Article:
Charles Goodmacher is the government and media relations director for NEA-New Mexico Every New Mexico student deserves the opportunity for an education led by high-quality teachers. The system brought in when the Public Education Department threw out the old one is doing the opposite – driving great teachers away and limiting the time available for the teachers who remain to provide a high quality, well-rounded education as they sacrifice that to a test-driven standardized curriculum. New Mexico students are being short-changed by the new evaluation system implemented by Secretary Hanna Skandera, based on the false assertion that 99.8 percent of teachers were evaluated as satisfactory under the prior evaluation system. This figure was stated again and again, before legislative committees and to the media — so much so it became accepted as the truth as shown in these May 16 and July 26, 2014 Albuquerque Journal articles and this KRQE story on the new system. They used that political claim to impose their system, which unfairly subjects students to over-testing and thereby short changes students with an emphasis on only those subjects that are easily tested.
The U.S. Department of Justice has agreed to take a look into the Albuquerque Police Department’s participation with the Department of Energy at at a federal facility. This comes months after Rep. Michelle Lujan Grisham, D-N.M., voiced concern about the police department’s use of the DOE’s National Training Center, which is located at Kirtland Air Force Base. There, Albuquerque police took part in training and in some cases instructed courses using controversial methods. Grisham released a statement today about the matter, saying that she raised concerns in February to DOE Secretary Ernest Moniz about whether Albuquerque police “should have access to the facilities and classes used to train special DOE police forces to protect the nations nuclear stockpile.” She mentioned that for a year, Albuquerque police “has been under a consent decree with the DOJ” following the federal agency’s report that the department had in several cases violated law by using excessive force.
New Mexico got a small mention on a popular HBO news show this weekend, with clips from local TV stations including one high profile union leader. Last Week Tonight is hosted by former Daily Show correspondent John Oliver. Oliver’s show typically devotes a long period of time—in this case more than 15 minutes—to one specific topic. This week’s topic was standardized testing in schools. New Mexico uses the Partnership for Assessment of Readiness for College and Careers, or PARCC, tests in schools.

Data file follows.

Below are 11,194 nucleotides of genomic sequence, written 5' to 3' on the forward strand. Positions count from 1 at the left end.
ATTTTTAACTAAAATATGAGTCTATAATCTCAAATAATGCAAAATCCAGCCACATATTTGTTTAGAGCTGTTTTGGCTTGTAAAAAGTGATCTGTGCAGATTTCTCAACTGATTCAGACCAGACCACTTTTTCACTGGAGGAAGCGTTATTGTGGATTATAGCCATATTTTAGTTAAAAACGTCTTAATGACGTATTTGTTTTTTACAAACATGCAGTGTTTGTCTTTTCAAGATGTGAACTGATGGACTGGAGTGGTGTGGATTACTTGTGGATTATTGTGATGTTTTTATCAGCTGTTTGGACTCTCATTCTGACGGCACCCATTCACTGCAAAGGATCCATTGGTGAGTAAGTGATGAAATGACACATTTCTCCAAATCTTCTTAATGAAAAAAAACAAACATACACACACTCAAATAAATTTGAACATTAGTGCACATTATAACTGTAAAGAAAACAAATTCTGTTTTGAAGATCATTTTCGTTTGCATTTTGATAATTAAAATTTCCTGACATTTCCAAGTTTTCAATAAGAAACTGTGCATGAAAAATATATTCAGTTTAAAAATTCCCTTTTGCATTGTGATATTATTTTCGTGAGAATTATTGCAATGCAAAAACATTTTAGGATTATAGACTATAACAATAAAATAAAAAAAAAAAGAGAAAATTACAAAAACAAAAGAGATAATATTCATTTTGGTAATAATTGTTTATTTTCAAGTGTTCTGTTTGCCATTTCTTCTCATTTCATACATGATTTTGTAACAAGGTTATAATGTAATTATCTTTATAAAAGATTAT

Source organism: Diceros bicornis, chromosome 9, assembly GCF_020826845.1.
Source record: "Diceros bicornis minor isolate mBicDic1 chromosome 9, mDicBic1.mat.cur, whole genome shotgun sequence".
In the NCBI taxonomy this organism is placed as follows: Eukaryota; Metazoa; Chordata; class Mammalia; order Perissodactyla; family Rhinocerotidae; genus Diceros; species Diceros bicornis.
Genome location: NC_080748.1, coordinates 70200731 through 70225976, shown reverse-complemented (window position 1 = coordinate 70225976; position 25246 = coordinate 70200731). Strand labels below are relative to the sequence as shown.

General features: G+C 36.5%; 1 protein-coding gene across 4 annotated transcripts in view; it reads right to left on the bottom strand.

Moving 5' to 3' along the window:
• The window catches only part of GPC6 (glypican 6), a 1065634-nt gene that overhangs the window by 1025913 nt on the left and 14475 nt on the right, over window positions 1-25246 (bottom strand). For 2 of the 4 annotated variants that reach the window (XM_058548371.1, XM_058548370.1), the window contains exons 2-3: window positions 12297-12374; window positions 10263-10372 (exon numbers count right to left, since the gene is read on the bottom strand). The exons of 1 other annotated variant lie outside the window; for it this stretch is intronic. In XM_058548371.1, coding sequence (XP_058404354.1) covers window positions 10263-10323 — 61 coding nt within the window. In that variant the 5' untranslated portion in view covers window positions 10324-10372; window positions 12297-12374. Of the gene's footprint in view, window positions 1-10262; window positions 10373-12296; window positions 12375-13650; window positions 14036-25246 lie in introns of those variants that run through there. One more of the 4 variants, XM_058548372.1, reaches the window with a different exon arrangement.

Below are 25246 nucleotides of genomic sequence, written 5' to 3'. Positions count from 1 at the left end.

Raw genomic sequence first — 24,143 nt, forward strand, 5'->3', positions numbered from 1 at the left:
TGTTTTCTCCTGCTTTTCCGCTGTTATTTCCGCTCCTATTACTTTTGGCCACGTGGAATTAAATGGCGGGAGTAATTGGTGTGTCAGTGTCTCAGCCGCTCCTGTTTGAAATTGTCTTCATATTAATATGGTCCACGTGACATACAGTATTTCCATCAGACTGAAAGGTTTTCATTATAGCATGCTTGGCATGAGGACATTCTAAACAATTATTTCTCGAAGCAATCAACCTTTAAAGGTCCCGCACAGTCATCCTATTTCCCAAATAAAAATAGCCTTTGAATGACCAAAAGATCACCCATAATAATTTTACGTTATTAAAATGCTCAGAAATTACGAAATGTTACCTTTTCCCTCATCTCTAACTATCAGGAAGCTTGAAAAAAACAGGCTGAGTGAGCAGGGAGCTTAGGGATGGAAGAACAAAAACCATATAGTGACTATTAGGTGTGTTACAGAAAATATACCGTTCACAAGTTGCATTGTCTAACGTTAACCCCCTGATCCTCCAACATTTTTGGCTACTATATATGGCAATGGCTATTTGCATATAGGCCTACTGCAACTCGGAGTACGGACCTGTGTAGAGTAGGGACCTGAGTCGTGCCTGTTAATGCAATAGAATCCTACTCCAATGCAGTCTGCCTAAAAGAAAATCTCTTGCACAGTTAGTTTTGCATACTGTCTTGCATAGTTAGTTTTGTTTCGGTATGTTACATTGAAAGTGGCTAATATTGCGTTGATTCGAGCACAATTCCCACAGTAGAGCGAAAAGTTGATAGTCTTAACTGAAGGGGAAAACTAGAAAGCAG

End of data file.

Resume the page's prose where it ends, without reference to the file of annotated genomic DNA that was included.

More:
State Auditor Tim Keller forwarded his office’s findings of Albuquerque Police Department’s potentially illegal relationship with an Arizona stun gun company to two legal offices for investigation. Keller’s office released a report, which New Mexico Political Report outlined early Thursday, finding probable violations of city and state law from the department’s nearly $2 million contract with TASER International for lapel cameras. His office also asked state Attorney General Hector Balderas and District Attorney Kari Brandenberg to conduct investigations into the matter. Specifically, Keller’s risk review found former Albuquerque Police Chief Raymond Schultz’ actions in “probable” violation of the state Governmental Conduct Act, city procurement rules and city conflict of interest rules. “We believe these are very substantial violations,” Keller told a crowd of reporters Thursday morning.
A new trend by the city of Albuquerque and its police department of releasing video statements online in lieu of face-to-face interviews has one New Mexico television executive mad enough to issue a video condemning the practice. Last week, Mary Lynn Roper, president and general manager for KOAT-TV, spoke out against the Albuquerque Police Department for issuing statements through their YouTube channel. In the video, posted on KOAT’s website, Roper accused APD of hiding behind an “electric version of The Wizard of Oz curtain” and not releasing information. The full video is available below. According to Roper, KOAT-TV requested information about a fatal shooting at a skate park and only received a pre-recorded video as a response.
Comments made about rape during a committee hearing last week are now drawing demands for an apology from a Republican lawmaker. The Santa Fe New Mexican wrote a story about Rep. Kelly Fajardo, R-Albuquerque, demanding an apology from Rep. Ken Martinez, D-Grants, over what he said in the House Judiciary Committee on legislation to take parental rights away from rapists. “Rape is defined in many ways, and some of it is just drunken college sex,” Martinez said according to the New Mexican. From the New Mexican: “It is simply inexcusable that Rep. Kenny Martinez dismissed a serious crime as nothing more than a night of ‘drunken college sex,’ “Fajardo said in a news release. “His comments are belittling to anyone who has ever been a victim and survivor of sexual abuse, and I hope that he will apologize.”
As New Mexico Political Report mentioned earlier this week, we will be highlighting some coverage of old legislative sessions and how they compare to today’s. The obvious start of our look back at old legislative sessions were the two in 1979 and 1981. These were the two years that right-to-work legislation passed both the state House and state Senate. The legislation was vetoed by then-governor Bruce King, a Democrat who was a close ally of labor, both times. Neither chamber had the votes to override the veto.